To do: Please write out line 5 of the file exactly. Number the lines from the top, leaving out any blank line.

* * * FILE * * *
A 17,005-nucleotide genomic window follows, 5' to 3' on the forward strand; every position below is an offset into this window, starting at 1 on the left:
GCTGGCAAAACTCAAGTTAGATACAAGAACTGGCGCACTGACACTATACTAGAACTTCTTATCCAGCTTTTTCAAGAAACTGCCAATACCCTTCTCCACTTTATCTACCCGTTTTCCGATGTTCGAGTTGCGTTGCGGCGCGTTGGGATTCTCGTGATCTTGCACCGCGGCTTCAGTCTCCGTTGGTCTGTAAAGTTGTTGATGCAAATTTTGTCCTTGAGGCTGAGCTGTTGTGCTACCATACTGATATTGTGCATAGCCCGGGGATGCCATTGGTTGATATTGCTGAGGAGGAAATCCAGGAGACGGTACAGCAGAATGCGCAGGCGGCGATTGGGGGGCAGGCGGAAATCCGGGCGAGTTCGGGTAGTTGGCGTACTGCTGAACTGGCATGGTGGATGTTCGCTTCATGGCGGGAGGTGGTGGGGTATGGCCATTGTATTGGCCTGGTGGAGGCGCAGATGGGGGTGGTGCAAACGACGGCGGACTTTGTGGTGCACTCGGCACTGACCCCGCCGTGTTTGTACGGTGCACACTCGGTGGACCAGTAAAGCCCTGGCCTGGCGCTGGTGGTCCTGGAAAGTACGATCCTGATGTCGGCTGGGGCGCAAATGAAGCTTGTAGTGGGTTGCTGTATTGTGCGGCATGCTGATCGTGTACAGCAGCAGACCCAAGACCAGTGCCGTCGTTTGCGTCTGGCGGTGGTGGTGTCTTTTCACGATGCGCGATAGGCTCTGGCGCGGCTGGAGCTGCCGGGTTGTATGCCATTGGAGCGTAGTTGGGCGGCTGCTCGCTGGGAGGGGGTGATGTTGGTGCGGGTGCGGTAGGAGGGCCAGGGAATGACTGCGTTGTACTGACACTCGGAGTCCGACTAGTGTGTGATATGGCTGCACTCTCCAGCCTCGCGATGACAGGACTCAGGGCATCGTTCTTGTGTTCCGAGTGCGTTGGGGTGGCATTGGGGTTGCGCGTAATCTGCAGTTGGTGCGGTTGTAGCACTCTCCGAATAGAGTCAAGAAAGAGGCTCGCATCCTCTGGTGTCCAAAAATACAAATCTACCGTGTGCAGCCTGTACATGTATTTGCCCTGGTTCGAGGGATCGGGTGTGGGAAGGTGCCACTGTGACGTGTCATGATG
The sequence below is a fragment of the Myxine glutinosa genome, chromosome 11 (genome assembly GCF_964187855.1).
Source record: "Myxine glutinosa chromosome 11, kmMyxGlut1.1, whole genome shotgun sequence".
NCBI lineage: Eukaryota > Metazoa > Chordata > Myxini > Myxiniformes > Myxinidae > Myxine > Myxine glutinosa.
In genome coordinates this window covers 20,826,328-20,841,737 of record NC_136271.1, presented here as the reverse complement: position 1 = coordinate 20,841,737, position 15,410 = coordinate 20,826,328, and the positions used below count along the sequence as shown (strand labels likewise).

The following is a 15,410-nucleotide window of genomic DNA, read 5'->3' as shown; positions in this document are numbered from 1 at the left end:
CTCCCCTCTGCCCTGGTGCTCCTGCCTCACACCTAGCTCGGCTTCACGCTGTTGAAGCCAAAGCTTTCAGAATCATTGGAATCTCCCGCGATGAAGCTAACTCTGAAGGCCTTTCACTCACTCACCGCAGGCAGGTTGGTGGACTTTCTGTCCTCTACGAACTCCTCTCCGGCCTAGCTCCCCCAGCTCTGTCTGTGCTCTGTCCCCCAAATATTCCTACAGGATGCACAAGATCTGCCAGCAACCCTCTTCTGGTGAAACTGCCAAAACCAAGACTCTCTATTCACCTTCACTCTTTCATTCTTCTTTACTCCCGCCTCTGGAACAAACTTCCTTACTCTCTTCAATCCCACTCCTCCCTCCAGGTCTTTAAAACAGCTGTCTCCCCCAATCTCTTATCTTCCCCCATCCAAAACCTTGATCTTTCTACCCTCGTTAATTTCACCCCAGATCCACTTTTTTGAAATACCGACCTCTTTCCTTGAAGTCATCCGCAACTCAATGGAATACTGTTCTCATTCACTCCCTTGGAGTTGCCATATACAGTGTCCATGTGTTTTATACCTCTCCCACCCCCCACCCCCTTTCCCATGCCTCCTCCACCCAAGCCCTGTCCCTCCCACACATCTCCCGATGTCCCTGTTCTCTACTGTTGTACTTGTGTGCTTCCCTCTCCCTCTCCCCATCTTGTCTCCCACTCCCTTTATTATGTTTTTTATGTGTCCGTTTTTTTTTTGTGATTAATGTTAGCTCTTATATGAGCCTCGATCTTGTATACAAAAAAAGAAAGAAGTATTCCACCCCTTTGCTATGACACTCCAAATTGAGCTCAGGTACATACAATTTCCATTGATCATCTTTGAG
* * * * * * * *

NCBI lineage: Eukaryota > Metazoa > Chordata > Myxini > Myxiniformes > Myxinidae > Myxine > Myxine glutinosa.